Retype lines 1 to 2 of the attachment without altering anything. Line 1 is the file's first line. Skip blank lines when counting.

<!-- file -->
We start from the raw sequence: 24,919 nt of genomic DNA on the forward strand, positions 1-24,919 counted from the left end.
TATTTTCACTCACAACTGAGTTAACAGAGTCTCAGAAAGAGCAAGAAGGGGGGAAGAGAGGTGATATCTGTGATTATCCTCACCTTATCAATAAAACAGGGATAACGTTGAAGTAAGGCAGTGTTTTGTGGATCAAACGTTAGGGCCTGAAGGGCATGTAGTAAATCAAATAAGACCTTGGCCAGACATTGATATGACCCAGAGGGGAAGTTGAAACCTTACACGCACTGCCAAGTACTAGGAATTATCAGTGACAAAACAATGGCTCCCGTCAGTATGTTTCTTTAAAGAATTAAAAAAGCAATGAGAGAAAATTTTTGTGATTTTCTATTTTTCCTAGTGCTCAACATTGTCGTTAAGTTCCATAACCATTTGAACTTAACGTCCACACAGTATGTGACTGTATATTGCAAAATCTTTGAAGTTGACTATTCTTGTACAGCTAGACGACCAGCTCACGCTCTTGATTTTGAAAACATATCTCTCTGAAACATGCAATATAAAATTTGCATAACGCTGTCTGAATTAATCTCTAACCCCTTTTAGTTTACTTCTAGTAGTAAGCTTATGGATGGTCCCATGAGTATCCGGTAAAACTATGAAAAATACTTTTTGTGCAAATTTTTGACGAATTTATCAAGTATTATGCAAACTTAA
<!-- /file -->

We start from the raw sequence: 24,919 nt of genomic DNA on the forward strand, positions 1-24,919 counted from the left end.
TATTTTCACTCACAACTGAGTTAACAGAGTCTCAGAAAGAGCAAGAAGGGGGGAAGAGAGGTGATATCTGTGATTATCCTCACCTTATCAATAAAACAGGGATAACGTTGAAGTAAGGCAGTGTTTTGTGGATCAAACGTTAGGGCCTGAAGGGCATGTAGTAAATCAAATAAGACCTTGGCCAGACATTGATATGACCCAGAGGGGAAGTTGAAACCTTACACGCACTGCCAAGTACTAGGAATTATCAGTGACAAAACAATGGCTCCCGTCAGTATGTTTCTTTAAAGAATTAAAAAAGCAATGAGAGAAAATTTTTGTGATTTTCTATTTTTCCTAGTGCTCAACATTGTCGTTAAGTTCCATAACCATTTGAACTTAACGTCCACACAGTATGTGACTGTATATTGCAAAATCTTTGAAGTTGACTATTCTTGTACAGCTAGACGACCAGCTCACGCTCTTGATTTTGAAAACATATCTCTCTGAAACATGCAATATAAAATTTGCATAACGCTGTCTGAATTAATCTCTAACCCCTTTTAGTTTACTTCTAGTAGTAAGCTTATGGATGGTCCCATGAGTATCCGGTAAAACTATGAAAAATACTTTTTGTGCAAATTTTTGACGAATTTATCAAGTATTATGCAAACTTAA